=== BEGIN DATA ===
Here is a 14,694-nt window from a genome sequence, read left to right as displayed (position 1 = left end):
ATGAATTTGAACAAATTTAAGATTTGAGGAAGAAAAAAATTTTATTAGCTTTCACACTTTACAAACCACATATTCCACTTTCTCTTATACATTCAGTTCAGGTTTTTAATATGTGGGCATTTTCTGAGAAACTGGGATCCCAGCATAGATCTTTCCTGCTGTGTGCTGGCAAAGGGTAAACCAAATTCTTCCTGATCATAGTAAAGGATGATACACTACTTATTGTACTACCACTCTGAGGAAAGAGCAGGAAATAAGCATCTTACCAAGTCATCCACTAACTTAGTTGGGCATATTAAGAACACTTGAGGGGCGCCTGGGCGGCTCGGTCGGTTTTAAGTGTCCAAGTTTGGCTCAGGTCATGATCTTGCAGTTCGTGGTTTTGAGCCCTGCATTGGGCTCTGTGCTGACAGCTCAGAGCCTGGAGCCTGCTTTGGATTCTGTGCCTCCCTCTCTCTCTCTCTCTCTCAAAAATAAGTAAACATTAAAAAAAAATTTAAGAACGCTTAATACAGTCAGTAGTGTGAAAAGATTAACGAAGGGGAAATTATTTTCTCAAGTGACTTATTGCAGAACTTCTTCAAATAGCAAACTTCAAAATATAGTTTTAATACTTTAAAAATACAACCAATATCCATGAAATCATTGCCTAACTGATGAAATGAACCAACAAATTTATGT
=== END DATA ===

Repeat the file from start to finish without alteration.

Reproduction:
Here is a 14,694-nt window from a genome sequence, read left to right as displayed (position 1 = left end):
ATGAATTTGAACAAATTTAAGATTTGAGGAAGAAAAAAATTTTATTAGCTTTCACACTTTACAAACCACATATTCCACTTTCTCTTATACATTCAGTTCAGGTTTTTAATATGTGGGCATTTTCTGAGAAACTGGGATCCCAGCATAGATCTTTCCTGCTGTGTGCTGGCAAAGGGTAAACCAAATTCTTCCTGATCATAGTAAAGGATGATACACTACTTATTGTACTACCACTCTGAGGAAAGAGCAGGAAATAAGCATCTTACCAAGTCATCCACTAACTTAGTTGGGCATATTAAGAACACTTGAGGGGCGCCTGGGCGGCTCGGTCGGTTTTAAGTGTCCAAGTTTGGCTCAGGTCATGATCTTGCAGTTCGTGGTTTTGAGCCCTGCATTGGGCTCTGTGCTGACAGCTCAGAGCCTGGAGCCTGCTTTGGATTCTGTGCCTCCCTCTCTCTCTCTCTCTCTCAAAAATAAGTAAACATTAAAAAAAAATTTAAGAACGCTTAATACAGTCAGTAGTGTGAAAAGATTAACGAAGGGGAAATTATTTTCTCAAGTGACTTATTGCAGAACTTCTTCAAATAGCAAACTTCAAAATATAGTTTTAATACTTTAAAAATACAACCAATATCCATGAAATCATTGCCTAACTGATGAAATGAACCAACAAATTTATGT